THERE’S an old road-tester’s adage that says the smallest-engined model in a range is usually the sweetest. Late last year, Volvo went small with its classy S40. Or was it Ford? We ask the question because the S40 is based on the C1 platform, the same as that which underpins the Ford Focus. And now, with the 1,8i, it also has a powerplant and transmission from Henry’s parts bin.
That’s no bad thing, as the latest Focus is a superb car. And the cross-pollination has gone both ways, the Focus ST, for example, getting a five-cylinder engine courtesy of its Swedish cousins.
But, with even more Ford componentry than its larger siblings, can the S40 1,8 really be the pick of the range? We’d say the smallest-engined model in the South African S40 line-up is most certainly a sweet proposition. Particularly at the R205 000 asking price…
And despite what we’ve said about the parts bin, the S40 1,8i is a real Volvo in its character. Take the styling. The lines, penned under Peter Horbury (who has now moved on to head Ford’s North American design team), echo the style of bigger offerings from the Swedish marque. In fact, its long wheelbase, short overhangs and tied-down stance make it the most purposefullooking Volvo of all.
The new engine, installed transversely in the engine bay, is a 16-valve twin-cam four displacing 1 798 cm³. It features a variable intake system with direct ignition coils, and has peak outputs of 92 kW at 6 000 r/min and 165 N.m at 4 000. The block and head are in aluminium alloy, and the pistons are also lightweight alloy units. Camshafts are chain-driven from the crankshaft. Drive is taken to the front wheels through a five-speed manual gearbox.
Underpinnings are the same as those of the bigger-engined models. MacPherson struts are employed in front, with Volvo’s multi-link system doing duty at the rear. The rear set-up provides a certain degree of passive steering to help stability.
Brakes are ventilated discs all round, and electronic aids such as ABS, EBD and BAS are standard. Wheels are 16-inch alloy units fitted with 205/55 tyres.
As is usual with Volvo, the body’s crash structure is stateof- the-art, with carefullydesigned crumple zones front and rear. There are dual front airbags, side-impact airbags, and inflatable curtains at headlevel, the latter positioned to protect front and rear seat passengers in side impacts.
Inside, the S40 1,8i has the same clean styling and quality materials as its larger stablemates. Its most distinctive feature is the slim “free-floating” centre stack linking the centre console with the facia.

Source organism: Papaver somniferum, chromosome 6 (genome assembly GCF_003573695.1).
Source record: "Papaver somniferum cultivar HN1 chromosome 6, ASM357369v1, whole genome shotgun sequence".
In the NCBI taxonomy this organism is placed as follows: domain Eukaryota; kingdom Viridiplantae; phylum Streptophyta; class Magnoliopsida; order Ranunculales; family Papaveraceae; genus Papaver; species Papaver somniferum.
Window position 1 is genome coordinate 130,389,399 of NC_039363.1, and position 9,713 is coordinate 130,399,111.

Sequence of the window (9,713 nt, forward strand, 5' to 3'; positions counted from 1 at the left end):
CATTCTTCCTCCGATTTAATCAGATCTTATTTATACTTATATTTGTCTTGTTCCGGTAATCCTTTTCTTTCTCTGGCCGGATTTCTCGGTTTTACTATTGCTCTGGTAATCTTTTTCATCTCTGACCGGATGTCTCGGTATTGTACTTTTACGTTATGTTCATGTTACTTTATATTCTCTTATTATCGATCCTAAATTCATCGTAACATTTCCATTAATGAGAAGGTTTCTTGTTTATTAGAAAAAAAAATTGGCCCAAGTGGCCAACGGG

The facia, moulded in a lightcoloured soft-touch material, has a quality look, and the doorcappings and steering wheel are of a style and standard you’d expect in a top-quality vehicle. The same can’t be said for the column stalks controlling lights, wipers and indicators, which are cheap-looking and hard to the touch. The slot for the plasticky remote-cum-ignition key is awkwardly placed on the facia, to the left of the steering wheel. And, apart from the “channel” behind the floating stack, there are surprisingly few spaces to stash small objects.
Instrumentation consists of analogue dials in a binnacle ahead of the wheel. The wheel is adjustable for reach and rake, and the front seats are comfy and supportive. As with the 2,4, our tallest tester took a while to adjust the wheel-seat relationship to his lanky frame, but even he was comfy after some careful tweaking.
Rear legroom is also good, and the folding rear seatbacks are split 60:40, allowing the luggage volume to be extended in stages. Interestingly, the boot’s floor was lower than that of our 2,4 test car, which had a full-size spare (the 1,8 had a space-saver), allowing it to accommodate 64 extra dm³ of our ISO-block luggage.
As one pulls away, one realises that the pedals are positioned close together, great for heel and- toe-ing, but not so comfy for those with clumpy shoes. The action of the gearbox is slick, and the engine pulls smoothly though it works hard to move the comparatively large body, and can be quite vocal when revved, which one has to do quite often, changing down to maintain momentum.
Out on the test strip, the S40 1,8i surged from zero to 100 km/h in a fairly leisurely 11,24 seconds, and wafted on to a top speed of 200 km/h. Not dramatically quick figures, but similar to those delivered by bottom-of-the-range BMW 3 Series and Mercedes C-Class models. Braking was good, but not quite as good as the 2,4, the four-wheel discs pulling the 1,8- litre version up in an average time of 2,96 seconds in our 10-stop 100-to-zero emergency braking test.
Fuel economy is excellent for a compact luxury saloon powered by a comparatively small engine: the 1,8i’s fuel index works out at 8,86 litres/100 km. Driven fairly hard, it should manage 620 km on a 55-litre tank of unleaded.
Out on our favourite twisty road, the 1,8i proved as agile and effortless as its larger-engined siblings. The steering is near-perfect, the suspension absorbent yet well-damped, road holding is impeccable, and handling is responsive and adjustable.
At the price, the S40 1,8i is hard to beat. In fact, it is one of the best value for money buys on the market, in any segment. Does that make it the sweetest in the range? The 2,4i is undoubtedly a better car. But in terms of rands and cents, we’d say the littlest S40 is the pick of the bunch.